They are like tater tots covered in a mildly-spicy ketchup-mayo-like mixture (at least at Cheers they are). They were delicious. Soon after FC Barcelona won 5-2 (Pedro had a hat-trick in under.eight.minutes.) the bartender asked us if it was “time to get drunk?”, having just woken up from my silly sangria haze, we replied in the negative. He brought us two shots anyways, on the house.
This is the second time we’ve been given free booze. After enjoying them and paying our bill, we went out to stroll Las Ramblas before dinner. Dinner tonight was paella at Cullera de Boix also off Las Ramblas, but I’ll get to that.
We strolled around looking at shops and peaking up and down alleyways. We found a large, outdoor market with men who were about to perform. Awwwww, breakdancers! Light of my life. John and I showed up as the were just getting ready to start, so we were in the “front row”. We watched the introductions, mostly guys from Barcelona and one guy, Johhny, from Puerto Rico. They asked us to scream and started playing MJ. The crowd was clapping along with the music when suddenly they stopped. Just like the Africans selling knock-off Chanel, they looked in one corner nervously. Once they were certain it was police officers they picked up their boombox and skirted off in the other direction. WHAT?! You can’t DANCE in PUBLIC here?! I was so aggravated. I can understand asking people for money, but they weren’t at that part yet. They were at the PERFORMING ARTS part. THAT’S illegal?! John said he knew I was upset because I “got loud”. I couldn’t flipping believe it—outrageous, Barcelona!!!
Yeahhhhhh, and that’s basically all that happened.
We walked onto our dinner destination. Again, because we eat like old people, we were the only ones in the restaurant. This time, we ordered the Sea and Mountain Paella which had chicken, pork ribs, squid, and crawfish. I will review all restaurants on TripAdvisor and Yelp (because they were incredibly helpful to us on this trip), but I was disappointed. John liked it, and the pork ribs were delicious. It took about 40 minutes (pretty typical for paella) and while we were waiting our waiter brought us two glasses of champagne (well, cava) on the house. Which was lovely.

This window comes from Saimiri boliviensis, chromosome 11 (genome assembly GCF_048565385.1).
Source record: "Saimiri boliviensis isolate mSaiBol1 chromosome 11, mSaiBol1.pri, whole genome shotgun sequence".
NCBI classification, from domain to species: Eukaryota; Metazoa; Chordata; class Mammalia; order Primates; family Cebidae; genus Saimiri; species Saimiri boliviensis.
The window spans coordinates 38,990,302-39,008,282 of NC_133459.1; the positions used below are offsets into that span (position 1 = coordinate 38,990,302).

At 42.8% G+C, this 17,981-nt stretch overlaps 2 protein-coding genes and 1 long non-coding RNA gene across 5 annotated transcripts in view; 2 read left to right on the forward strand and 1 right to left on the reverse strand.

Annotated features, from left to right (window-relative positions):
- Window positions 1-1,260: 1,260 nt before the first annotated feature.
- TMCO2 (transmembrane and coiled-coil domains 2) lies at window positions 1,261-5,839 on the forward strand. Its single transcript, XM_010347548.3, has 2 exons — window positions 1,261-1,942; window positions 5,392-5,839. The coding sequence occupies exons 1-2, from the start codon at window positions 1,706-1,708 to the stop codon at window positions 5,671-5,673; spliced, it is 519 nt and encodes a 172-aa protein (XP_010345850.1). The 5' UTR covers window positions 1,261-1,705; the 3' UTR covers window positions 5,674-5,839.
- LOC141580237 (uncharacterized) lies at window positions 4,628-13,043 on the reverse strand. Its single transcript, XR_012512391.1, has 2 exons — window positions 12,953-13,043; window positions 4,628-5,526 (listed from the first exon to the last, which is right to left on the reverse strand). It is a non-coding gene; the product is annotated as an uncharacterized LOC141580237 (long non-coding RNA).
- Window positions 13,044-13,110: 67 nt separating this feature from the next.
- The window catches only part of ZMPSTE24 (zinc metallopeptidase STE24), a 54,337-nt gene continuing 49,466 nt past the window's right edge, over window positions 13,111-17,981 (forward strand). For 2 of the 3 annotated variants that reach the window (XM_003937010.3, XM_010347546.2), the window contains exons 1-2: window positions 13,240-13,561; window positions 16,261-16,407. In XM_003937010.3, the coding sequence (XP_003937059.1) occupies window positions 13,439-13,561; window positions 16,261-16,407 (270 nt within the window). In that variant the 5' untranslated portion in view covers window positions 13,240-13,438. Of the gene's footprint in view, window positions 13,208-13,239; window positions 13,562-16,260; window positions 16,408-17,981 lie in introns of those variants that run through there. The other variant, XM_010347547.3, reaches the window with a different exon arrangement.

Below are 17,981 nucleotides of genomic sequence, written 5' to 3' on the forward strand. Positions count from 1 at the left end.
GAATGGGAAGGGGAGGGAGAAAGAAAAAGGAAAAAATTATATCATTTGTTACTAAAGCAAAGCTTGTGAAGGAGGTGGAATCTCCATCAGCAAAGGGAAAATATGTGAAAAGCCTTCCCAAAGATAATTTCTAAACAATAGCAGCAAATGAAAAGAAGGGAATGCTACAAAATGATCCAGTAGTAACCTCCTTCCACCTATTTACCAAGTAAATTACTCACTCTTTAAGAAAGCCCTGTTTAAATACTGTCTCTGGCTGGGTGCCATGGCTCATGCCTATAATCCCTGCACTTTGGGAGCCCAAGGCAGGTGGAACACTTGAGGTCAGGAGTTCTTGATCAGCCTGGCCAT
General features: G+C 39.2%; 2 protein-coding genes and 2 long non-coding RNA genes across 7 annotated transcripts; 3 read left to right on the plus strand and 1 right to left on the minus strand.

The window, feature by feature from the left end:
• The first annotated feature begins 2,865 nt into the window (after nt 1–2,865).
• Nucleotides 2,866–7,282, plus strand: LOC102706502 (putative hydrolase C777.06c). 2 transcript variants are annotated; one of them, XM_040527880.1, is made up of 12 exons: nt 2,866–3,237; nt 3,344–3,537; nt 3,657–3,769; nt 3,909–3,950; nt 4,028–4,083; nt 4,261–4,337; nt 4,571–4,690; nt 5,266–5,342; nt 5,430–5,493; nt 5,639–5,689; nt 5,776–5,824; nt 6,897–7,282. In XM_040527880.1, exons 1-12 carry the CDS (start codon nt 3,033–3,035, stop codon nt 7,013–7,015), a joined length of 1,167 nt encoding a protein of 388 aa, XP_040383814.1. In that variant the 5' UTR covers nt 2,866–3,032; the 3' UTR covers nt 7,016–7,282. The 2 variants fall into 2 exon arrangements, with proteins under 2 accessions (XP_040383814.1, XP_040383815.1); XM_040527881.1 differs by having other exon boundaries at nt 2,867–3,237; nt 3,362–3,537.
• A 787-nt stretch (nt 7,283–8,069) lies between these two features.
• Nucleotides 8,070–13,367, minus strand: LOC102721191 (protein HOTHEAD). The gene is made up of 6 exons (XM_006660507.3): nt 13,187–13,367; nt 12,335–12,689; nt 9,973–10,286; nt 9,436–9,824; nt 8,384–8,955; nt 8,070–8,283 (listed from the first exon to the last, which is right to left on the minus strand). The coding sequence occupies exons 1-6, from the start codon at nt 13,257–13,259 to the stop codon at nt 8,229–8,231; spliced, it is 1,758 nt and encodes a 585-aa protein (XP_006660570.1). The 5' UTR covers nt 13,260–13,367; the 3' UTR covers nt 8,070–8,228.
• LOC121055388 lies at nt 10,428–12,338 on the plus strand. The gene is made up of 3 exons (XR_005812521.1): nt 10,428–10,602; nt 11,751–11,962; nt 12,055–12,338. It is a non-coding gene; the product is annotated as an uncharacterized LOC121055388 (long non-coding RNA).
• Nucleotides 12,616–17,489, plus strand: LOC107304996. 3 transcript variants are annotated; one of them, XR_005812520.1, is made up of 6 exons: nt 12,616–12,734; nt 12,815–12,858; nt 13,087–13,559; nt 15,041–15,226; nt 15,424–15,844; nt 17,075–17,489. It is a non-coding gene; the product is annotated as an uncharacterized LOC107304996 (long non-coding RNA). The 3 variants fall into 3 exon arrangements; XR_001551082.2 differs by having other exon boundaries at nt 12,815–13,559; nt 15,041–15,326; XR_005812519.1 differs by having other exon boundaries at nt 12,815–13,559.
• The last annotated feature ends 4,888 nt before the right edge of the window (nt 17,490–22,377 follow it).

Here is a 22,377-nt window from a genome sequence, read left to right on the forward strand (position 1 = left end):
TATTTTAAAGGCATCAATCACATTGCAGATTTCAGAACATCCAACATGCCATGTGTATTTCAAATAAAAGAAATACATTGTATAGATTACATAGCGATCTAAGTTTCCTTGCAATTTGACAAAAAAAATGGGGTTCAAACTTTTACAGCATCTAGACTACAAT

I thought the paella itself was super oily. Our paella at Bosque Palermo (to.die.for) was greasy, but it was more buttery-deliciousness. This one was oily-greasy. I didn’t get any chicken. We still finished it. And like I said, John was totally satisfied.
I had high expectations after our first one, and after my doner kebab at lunch, really nothing could compete. I was worried the champagne would show up on our bill, but it did not.
Afterwards, even though I was super-full, I got a nutella crepe from a street-treat-cart. It was a little undercooked, and not nearly as good as the one we got outside of La Sagrada Familia (this one was like a chain, the other one was a soloist, clearly living out his dream expressed in the form of the perfect crepe). I ate more than half of it before I threw it away—I was so full.
When we got back to the hotel, the “full” feeling didn’t go away. As I do sometimes when I overeat (on occasion!!) I moan and whine and hope it will pass. I was so nauseous. I ended up in the bathroom for a while, getting rid of some of the squid-filled paella before passing out. Whether it was the nutella crepe and greasy paella, or the six hours of sangria-beer-shots-and-cava, I’m not sure. But I told John that the next day, even if I tell him I really, really, really want a crepe, not to let me get one.